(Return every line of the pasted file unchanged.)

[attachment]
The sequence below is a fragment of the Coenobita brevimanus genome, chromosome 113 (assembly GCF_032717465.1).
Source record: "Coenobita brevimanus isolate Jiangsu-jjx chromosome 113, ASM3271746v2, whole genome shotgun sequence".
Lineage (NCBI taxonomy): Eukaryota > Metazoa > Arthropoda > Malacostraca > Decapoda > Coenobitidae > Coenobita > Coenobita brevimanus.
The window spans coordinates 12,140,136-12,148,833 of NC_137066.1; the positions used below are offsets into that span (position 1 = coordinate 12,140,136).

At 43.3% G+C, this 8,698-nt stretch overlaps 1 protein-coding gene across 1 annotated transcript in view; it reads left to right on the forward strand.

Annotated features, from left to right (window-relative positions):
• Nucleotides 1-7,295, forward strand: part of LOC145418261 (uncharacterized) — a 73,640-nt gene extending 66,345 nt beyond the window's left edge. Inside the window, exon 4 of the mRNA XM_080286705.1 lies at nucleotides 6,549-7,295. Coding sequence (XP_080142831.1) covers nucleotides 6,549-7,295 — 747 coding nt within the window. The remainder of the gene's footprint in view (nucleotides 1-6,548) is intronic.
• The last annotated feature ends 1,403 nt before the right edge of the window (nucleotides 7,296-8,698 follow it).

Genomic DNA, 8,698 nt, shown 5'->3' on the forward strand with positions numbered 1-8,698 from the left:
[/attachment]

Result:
The sequence below is a fragment of the Coenobita brevimanus genome, chromosome 113 (assembly GCF_032717465.1).
Source record: "Coenobita brevimanus isolate Jiangsu-jjx chromosome 113, ASM3271746v2, whole genome shotgun sequence".
Lineage (NCBI taxonomy): Eukaryota > Metazoa > Arthropoda > Malacostraca > Decapoda > Coenobitidae > Coenobita > Coenobita brevimanus.
The window spans coordinates 12,140,136-12,148,833 of NC_137066.1; the positions used below are offsets into that span (position 1 = coordinate 12,140,136).

At 43.3% G+C, this 8,698-nt stretch overlaps 1 protein-coding gene across 1 annotated transcript in view; it reads left to right on the forward strand.

Annotated features, from left to right (window-relative positions):
• Nucleotides 1-7,295, forward strand: part of LOC145418261 (uncharacterized) — a 73,640-nt gene extending 66,345 nt beyond the window's left edge. Inside the window, exon 4 of the mRNA XM_080286705.1 lies at nucleotides 6,549-7,295. Coding sequence (XP_080142831.1) covers nucleotides 6,549-7,295 — 747 coding nt within the window. The remainder of the gene's footprint in view (nucleotides 1-6,548) is intronic.
• The last annotated feature ends 1,403 nt before the right edge of the window (nucleotides 7,296-8,698 follow it).

Genomic DNA, 8,698 nt, shown 5'->3' on the forward strand with positions numbered 1-8,698 from the left: